1. Experimental
  2. Stable
  3. Superseded (previously called retired)
  4. Deprecated

Most code will go through the experimental phase, as it will likely change its API and the number and order of arguments might change. Once code is not going to drastically change (i.e. no breaking changes), at least from a users point of view, it can be labelled stable. In the tidyverse lifecycle schematic, all experimental code transitions to stable code.

The two stages that follow stable are: superseded and deprecated. The former describes a situation in which a new package, a new function or a new argument, depending on the context, has been developed which the developer feels should be used instead of the now superseded code. Superseded code is still developed in the sense that changes to the language or package that may break the function will be fixed as well as bug fixes, but the function will not received ongoing development. The latter, deprecation, is used in cases when the developer thinks that a package or function should not longer be used. This is primarily employed when code is depended on by other software and therefore deleting the code would cause breaks in reverse dependencies. Thus the deprecation warning allows developers of those dependencies time to make the relevant changes.

Flow diagram of the possible transitions from one state to the other in the tidyverse lifecycle framework. Packages will go from experimental to stable, and possibly end up in a superseded or deprecated stage.

{lifecycle} badge system. Reused under MIT license from lifecycles R package

One of the main differences between the tidyverse lifecycles, compared to the others discussed in this posts is their applicability at different levels in the code. The lifecycle badges can be applied at the package-level (e.g., stringr), the function-level (e.g. dplyr::group_trim()) or the argument level (e.g., dplyr::across()).

Using {lifecycle} in a package can be setup using usethis::use_lifecycle(). The {lifecycle} package not only provides badges, but also informative deprecation notices which communicate to users that a function is not longer supported since a version release of a package. This offers the user a chance to find an alternative function for future use.

The use of deprecation warnings from {lifecycle} leads onto another aspect of tidyverse development: protracted deprecation. There is no fixed rules on how long after a deprecation warning is made to when code should be removed. In the tidyverse, this process is given ample time in order to allow the many developers that utilise tidyverse software to make the necessary changes. Full descriptions of the {lifecycle} package can be found on the website, including the deprecated use of questioning and maturing stages.


Reconverse provides four stages of software development:

  1. concept
  2. experimental
  3. maturing
  4. stable

A difference between {lifecycle} and reconverse is the explicit connection between semantic versioning and development stage in reconverse. The transitions between experimental, maturing and stable are linked to the versioning less than 0.1.0, less than 1.0.0 and greater than 1.0.0, respectively.

Dynamic badges

All badge frameworks discussed only offer static badges that require developers to manually update as the project moves between phases. This is subject to the maintainers remembering, which can lead to miscommunication about a package’s stage, which may have move on from being experimental, or not been worked on in years but has an active badge.

Dynamics badges, like those offered by give a good indication of how recently the project was changed by showing time since last commit, or the number of commits since last release. These too are not perfect but may better track changes and take the burden of badge updates off the project maintainer.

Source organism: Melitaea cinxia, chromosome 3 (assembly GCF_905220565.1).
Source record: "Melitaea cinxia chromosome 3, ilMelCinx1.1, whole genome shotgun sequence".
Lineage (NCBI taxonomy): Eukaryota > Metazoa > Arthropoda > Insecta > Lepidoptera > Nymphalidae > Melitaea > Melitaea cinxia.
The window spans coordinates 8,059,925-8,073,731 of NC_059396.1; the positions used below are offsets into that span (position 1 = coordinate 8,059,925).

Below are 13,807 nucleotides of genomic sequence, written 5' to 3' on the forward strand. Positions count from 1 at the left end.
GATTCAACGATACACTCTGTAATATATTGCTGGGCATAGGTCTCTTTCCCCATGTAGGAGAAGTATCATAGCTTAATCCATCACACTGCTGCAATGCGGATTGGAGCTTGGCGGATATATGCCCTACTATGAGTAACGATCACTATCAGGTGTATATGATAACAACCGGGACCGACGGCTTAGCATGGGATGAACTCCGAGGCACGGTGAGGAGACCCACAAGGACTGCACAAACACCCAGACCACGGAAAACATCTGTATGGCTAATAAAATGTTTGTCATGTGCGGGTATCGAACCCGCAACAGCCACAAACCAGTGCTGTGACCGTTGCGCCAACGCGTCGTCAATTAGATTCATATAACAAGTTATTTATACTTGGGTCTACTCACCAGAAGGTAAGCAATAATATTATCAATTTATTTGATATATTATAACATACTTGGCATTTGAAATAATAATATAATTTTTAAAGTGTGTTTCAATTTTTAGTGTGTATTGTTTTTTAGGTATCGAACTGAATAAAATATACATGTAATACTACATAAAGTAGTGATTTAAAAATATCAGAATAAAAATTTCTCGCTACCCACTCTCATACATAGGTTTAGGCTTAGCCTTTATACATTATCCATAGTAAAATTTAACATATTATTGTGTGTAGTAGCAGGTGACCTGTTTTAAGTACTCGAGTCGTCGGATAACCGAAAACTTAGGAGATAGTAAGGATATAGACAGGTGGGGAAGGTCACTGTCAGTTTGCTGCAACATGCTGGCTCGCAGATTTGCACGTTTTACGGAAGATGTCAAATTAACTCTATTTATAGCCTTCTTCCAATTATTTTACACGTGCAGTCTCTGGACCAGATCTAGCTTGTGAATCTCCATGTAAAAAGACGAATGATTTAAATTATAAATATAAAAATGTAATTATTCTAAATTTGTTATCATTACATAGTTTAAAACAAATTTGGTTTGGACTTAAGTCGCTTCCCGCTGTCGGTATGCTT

Communicating development in the Epiverse-TRACE

Within the Epiverse-TRACE initiative we use semantic versioning and badges to convey to the community interacting with our code at which stage of developement each project is in. We do not have fixed rules on which badges to use and a variety of badges can be found across the repositories in the organisation. For example reconverse badges are used for {linelist}, RepoStatus badge is used in {finalsize}, and tidyverse badges are used in {epiparameter}.

We take this approach as no lifecycle badging system is perfect, each with benefits and downsides. The badges from {lifecycle} are the most common and thus recognisable in R package development, however may not port well to other languages or be familiar to developers coming to R from other frameworks. RepoStatus has the benefit of not being designed for a single language, and it’s number of badges gives greater acuity to the stage of development for a project. This may be especially useful if a package is newly developed and {lifecycle} would describe it as experimental, but RepoStatus provides granularity as to whether it is a concept package, work in progress (WIP) or started but abandoned.

There is some ambiguity in the semantics of the active stage in RepoStatus, which in the definition is “stable, usable state”, but may be misinterpreted as being unstable but actively developed.

Lastly reconverse provides a system akin to {lifecycle} and may be useful for those working in the epidemiology developer space. However, one downside of the reconverse system is there are no clear semantics for a package being deprecated or archived. As with almost all code, at some point development ceases and this stage should be communicated, even if just to say that the package is not being updated inline with developments in the underlying language, in this case R.

There are no plans within Epiverse-TRACE to develop a new badging system as the existing systems cover almost all use cases. In the event that the current development stage cannot be adequately communicated with a single badge from one of the frameworks discussed, a combination of badges can be used. For example, early on in a project adding both the experimental badge from {lifecycle} or reconverse and the WIP badge from RepoStatus may more accurately describe the projects develop pace. Alternatively, the stable badge, from either {lifecycle} or reconverse, can be coupled with either active or inactive from RepoStatus to let other developers know if software will be updated with new language features or dependency deprecations.

Overall, the use of any of the three lifecycle frameworks described here is better than none.



BibTeX citation:
@online{w. lambert2023,
  author = {W. Lambert, Joshua},
  title = {Communicating Development Stages of Open-Source Software},
  date = {2023-07-18},
  url = {},
  langid = {en}
For attribution, please cite this work as:
W. Lambert, Joshua. 2023. “Communicating Development Stages of Open-Source Software.” July 18, 2023.